The equipment I have tracks blades to the thousandth of an inch. It also measures blade passage rate in tenths of degrees. The computer gives vibration solutions in grams of weight for lateral, pitch link "flats" and tab degrees for vertical. My tab and paddle tools measure to the tenth of a degree. And I travel (hint, hint).

The vibrex is far superior than flagging and the microvib takes it to the next level. If anyone has comments on the vibrex then please comment. I know at least one person on the board has something to say.

Carl Mauro
Look for me on www.barnstormers.com
Carl.M
 
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Re: Chadwick

Postby vpcjn » Thu Dec 04, 2008 5:23 pm

Carl,
It's a vibrex 2000 with the strobe. I thought it would not be easy and there would be a learning curve.
Although I am an A&P, my helicopter experience is very limited. To be quite honest, I have no idea where to start on this project but intend to keep playing with the unit until I get a handle on it.
There are other tools with the unit and like I said, I have a lot to learn. I have spent hours googling blade tracking and dampening and there is little information on the internet.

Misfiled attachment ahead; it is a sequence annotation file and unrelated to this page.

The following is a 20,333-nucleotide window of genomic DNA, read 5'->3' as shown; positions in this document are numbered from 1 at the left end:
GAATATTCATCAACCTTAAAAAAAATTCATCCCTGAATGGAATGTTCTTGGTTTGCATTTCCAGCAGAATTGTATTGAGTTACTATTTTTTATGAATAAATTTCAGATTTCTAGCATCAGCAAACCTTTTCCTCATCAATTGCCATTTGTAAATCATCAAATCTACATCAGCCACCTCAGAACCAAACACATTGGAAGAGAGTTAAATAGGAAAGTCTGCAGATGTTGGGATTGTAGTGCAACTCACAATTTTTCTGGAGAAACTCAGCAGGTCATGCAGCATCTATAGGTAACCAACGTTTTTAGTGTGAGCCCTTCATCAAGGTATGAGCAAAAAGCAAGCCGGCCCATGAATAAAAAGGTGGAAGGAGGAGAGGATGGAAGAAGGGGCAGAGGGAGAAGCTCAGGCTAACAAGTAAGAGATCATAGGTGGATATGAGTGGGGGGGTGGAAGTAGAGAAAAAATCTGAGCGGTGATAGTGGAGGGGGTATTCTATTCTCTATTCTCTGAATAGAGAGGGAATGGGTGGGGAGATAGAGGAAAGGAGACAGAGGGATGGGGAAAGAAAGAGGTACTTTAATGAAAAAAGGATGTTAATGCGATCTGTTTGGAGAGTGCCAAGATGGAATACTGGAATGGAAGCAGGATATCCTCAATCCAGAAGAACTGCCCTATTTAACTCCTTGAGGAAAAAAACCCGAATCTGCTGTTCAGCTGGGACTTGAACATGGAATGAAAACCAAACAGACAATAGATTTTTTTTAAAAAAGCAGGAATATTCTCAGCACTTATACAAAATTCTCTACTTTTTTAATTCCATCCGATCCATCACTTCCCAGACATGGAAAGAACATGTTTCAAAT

Once I figure out how to use it on my Hiller, I plan on helping out a few helicopter buddies (only charging beer) to get their helicopters "tuned" as the only way we have to track the blades is flagging. Getting rid of unwanted vibrations is a big plus.

I have also considered contacting Chadwick and ask if there is a traning corse available...if not, I might take you up on your hint.

Any and ALL information, possible pitfalls, and "don't waste your time doing this" would be great.

Emmett (north of Tampa Fl.)
vpcjn
 
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Re: Chadwick

Postby Carl.M » Sat Dec 06, 2008 8:57 pm

Hi Emmet,